Nine Seasons – 202 Episodes – 1976 – 1985 (USA)


Eight Seasons – 178 Episodes – 1973 – 1980 (USA)


Six Seasons – 144 Episodes – 1978 – 1974 (USA)


Four Seasons – 138 Episodes – 1962 – 1966 (USA)


Twelve Seasons – 510 episodes – 1964 – 1977 (Australian)


Five Seasons – 150 Episodes – 1964 – 1969 (USA)


Six Seasons – 40 Episodes – 1973 – 1976 (Britain)


Six Seasons – 118 Episodes  2005 – 2010 (USA)


One Season – 8  Episodes – 2011 – 2013 (Britain)


Four Seasons – 55 Episodes – 1968 – 1972 (Britain)


Five Seasons – 114 Episodes –1970 -1975 (USA)


Five Seasons – 88 Episodes – 1995 – 1999 (USA)


Five Seasons – 62 Episodes – 1989 -1996 (Australian)


Eight Seasons –  254 Episodes – 1964 – 1972 (USA)

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Four Series – 25 Episodes – 2006 – 2010 (Britain)


Five Seasons – 121 Episodes – 1972 -1977 (USA)


Two Seasons – 12 Episodes – 1982 -1984 (Britain)


Two Series – 12 Episodes – 2017 – 2018 (Britain)

16 thoughts on “All-Time Top 50 TV Series

  1. Well, others might be like, yeah, I remember some of those. And that’s it. But I–maybe sadly; I don’t know anymore–have several comments to make! So apologies ahead of time for blabbing so much.

    Happy Days–Omg, my husband was involved with some kind of previewing events in New York in his youth, and Henry Winkler showed up. I think I told this story already. I should stop before repeating myself.
    I’ve heard of SOME of the British ones but mostly not. But when I saw the Man About the House I thought, wow, they copied Three’s Company! But no, it came first, so Three’s Company totally ripped off their idea.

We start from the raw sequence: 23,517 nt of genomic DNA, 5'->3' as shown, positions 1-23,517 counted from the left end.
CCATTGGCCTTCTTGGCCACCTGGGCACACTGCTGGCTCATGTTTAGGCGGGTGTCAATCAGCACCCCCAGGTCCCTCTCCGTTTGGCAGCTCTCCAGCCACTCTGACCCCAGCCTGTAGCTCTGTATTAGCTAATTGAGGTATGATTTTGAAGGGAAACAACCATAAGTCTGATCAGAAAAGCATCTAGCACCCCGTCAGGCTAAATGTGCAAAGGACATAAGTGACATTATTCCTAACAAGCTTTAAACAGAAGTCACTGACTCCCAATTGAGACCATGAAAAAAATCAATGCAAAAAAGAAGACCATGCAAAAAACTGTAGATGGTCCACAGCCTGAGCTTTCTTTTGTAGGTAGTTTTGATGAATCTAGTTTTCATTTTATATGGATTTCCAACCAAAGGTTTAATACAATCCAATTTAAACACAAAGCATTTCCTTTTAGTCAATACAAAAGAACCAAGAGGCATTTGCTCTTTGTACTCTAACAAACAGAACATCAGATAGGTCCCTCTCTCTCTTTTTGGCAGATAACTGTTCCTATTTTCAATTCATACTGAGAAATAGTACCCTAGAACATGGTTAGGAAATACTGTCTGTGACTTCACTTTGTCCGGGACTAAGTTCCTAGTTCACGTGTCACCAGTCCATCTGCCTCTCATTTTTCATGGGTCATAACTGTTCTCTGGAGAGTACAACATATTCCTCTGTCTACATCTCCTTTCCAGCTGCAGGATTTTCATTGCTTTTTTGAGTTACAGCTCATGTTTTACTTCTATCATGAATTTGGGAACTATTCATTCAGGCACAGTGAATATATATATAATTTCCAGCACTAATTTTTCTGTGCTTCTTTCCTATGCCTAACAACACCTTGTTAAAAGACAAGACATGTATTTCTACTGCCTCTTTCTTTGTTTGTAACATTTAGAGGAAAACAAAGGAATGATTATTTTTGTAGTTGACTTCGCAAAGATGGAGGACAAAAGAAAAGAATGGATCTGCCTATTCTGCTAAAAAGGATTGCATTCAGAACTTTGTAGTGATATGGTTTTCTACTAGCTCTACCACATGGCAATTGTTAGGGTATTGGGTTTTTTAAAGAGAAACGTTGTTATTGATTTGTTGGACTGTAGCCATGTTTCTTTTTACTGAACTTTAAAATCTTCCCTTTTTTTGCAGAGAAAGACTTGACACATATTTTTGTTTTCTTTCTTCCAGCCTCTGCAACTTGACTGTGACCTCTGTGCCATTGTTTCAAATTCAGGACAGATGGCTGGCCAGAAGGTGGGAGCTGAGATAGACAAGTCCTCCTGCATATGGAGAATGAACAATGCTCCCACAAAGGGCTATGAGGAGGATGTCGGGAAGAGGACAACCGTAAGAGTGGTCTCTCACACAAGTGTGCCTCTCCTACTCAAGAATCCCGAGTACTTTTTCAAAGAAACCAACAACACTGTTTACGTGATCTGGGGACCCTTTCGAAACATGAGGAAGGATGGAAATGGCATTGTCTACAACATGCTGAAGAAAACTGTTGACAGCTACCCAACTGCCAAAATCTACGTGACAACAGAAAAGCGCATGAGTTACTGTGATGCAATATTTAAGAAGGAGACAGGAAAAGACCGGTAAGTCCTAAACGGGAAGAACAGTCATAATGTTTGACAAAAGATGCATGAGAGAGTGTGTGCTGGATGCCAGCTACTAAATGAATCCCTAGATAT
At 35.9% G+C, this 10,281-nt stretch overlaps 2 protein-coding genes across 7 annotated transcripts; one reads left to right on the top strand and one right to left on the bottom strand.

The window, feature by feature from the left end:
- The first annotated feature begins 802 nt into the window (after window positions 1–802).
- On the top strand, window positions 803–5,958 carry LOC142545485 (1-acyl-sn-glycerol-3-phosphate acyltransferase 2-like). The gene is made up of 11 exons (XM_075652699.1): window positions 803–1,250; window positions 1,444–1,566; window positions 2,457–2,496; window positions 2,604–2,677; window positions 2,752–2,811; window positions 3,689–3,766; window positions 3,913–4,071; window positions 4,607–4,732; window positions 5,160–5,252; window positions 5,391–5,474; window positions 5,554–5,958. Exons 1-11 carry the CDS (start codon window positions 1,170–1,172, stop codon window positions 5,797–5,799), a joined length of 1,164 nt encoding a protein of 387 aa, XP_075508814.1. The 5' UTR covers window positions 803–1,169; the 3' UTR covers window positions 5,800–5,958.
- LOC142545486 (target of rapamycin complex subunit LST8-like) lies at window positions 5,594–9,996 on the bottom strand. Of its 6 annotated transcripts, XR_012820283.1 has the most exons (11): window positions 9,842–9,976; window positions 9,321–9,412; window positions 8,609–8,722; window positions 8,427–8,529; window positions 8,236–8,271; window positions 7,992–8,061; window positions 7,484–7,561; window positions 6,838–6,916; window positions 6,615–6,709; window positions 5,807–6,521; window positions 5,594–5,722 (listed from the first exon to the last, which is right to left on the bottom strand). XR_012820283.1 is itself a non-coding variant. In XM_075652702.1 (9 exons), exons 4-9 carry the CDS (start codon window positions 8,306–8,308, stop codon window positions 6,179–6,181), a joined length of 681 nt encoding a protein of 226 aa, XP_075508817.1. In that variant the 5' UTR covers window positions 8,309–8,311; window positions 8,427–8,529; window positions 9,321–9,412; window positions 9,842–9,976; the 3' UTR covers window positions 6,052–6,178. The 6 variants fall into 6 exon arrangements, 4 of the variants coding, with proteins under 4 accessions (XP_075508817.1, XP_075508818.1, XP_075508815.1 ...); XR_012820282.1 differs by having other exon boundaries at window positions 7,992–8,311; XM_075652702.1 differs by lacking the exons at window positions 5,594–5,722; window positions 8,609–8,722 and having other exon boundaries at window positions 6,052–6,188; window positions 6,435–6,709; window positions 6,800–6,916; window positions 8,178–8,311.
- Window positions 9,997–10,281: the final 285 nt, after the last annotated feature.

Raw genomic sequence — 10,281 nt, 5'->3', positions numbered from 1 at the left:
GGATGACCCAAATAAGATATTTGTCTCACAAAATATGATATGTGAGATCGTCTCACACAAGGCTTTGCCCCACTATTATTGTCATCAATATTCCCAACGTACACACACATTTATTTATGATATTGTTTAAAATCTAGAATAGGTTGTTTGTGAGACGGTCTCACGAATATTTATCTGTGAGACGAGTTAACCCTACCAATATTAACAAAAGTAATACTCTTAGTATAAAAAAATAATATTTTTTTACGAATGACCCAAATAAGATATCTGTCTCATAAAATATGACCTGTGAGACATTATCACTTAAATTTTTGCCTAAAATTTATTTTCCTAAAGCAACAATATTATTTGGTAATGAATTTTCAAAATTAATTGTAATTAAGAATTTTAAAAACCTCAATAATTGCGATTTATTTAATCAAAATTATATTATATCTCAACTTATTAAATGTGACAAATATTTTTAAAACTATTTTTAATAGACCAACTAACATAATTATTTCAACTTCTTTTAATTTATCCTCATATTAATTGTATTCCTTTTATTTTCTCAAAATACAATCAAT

Loved Get Smart (I had a Maxwell Smart doll with a pull string once) and Land of the Giants.
    My brother and I got to walk around all the giant chairs and props, etc., at Universal City when we were kids.
    Who didn’t love the Brady Bunch? I did! But I did write about it in my book, that in retrospect, except for maybe an incident here and there, it was the perfect Make America Great Again world, wasn’t it?! Lol

    Batman! My mother often took us past the building in Toluca Lake or somewhere where the Batman car was stored (along with other cars from shows; I think the Beverly Hillbilly jalopy might have been in there too). I didn’t really care, but bro loved it.

    Loved King of Queens–got to caption it for years, so whenever I came in and it was in my slot for the day, I was happy. Much happier than I should have been.

    Always hated Gomer Pyle.
    Always loved the Odd Couple apartment because it was as big as a freaking house! My husband says when he and his father went into old places like that to paint in the ’70s, that was common. Huge, sprawling places. And paying, you know, a relatively small amount. WOW. Them was da days.

    Thanks for the list!
    Thanks for listening!

    Liked by 3 people

  2. If more readers engaged with the topics brought forth on this blog like you do Stacey, I might actually be able to pretend some meaningful discussions were taking place!
    Another ‘Gold Standard’ comment from you Stacey. And I am so thankful.

    I would love you to continue telling that story re Henry ‘The Fonze’ Winkler.
    Also, if you were to chronicle your experiences of captioning THE KING OF QUEENS some time in a blog post, I think that would make for interesting reading.

    Late last year I bought the box set of BATMAN and have only now got around to working my way through (slowly) all three seasons. I used to watch it in the afternoons as a kid after I got home from school. Hilarious, spoofy and absolutely camp. And I couldn’t be happier or more entertained. For me it makes for a light and refreshing change to the whole ‘darker side’ of superheros and specifically Batman the studios have chosen to explore over the last three decades.

    Liked by 1 person

    • So true Glen how Batman is extremely dark in modern movies. I recall in particular the series called Gotham, that I saw a few of, but it was so damn dark, i really was better off just turning it off and never returning. I have to wonder about the value of setting up such atmospheres, particularly how we hear about depression now, like we never did before.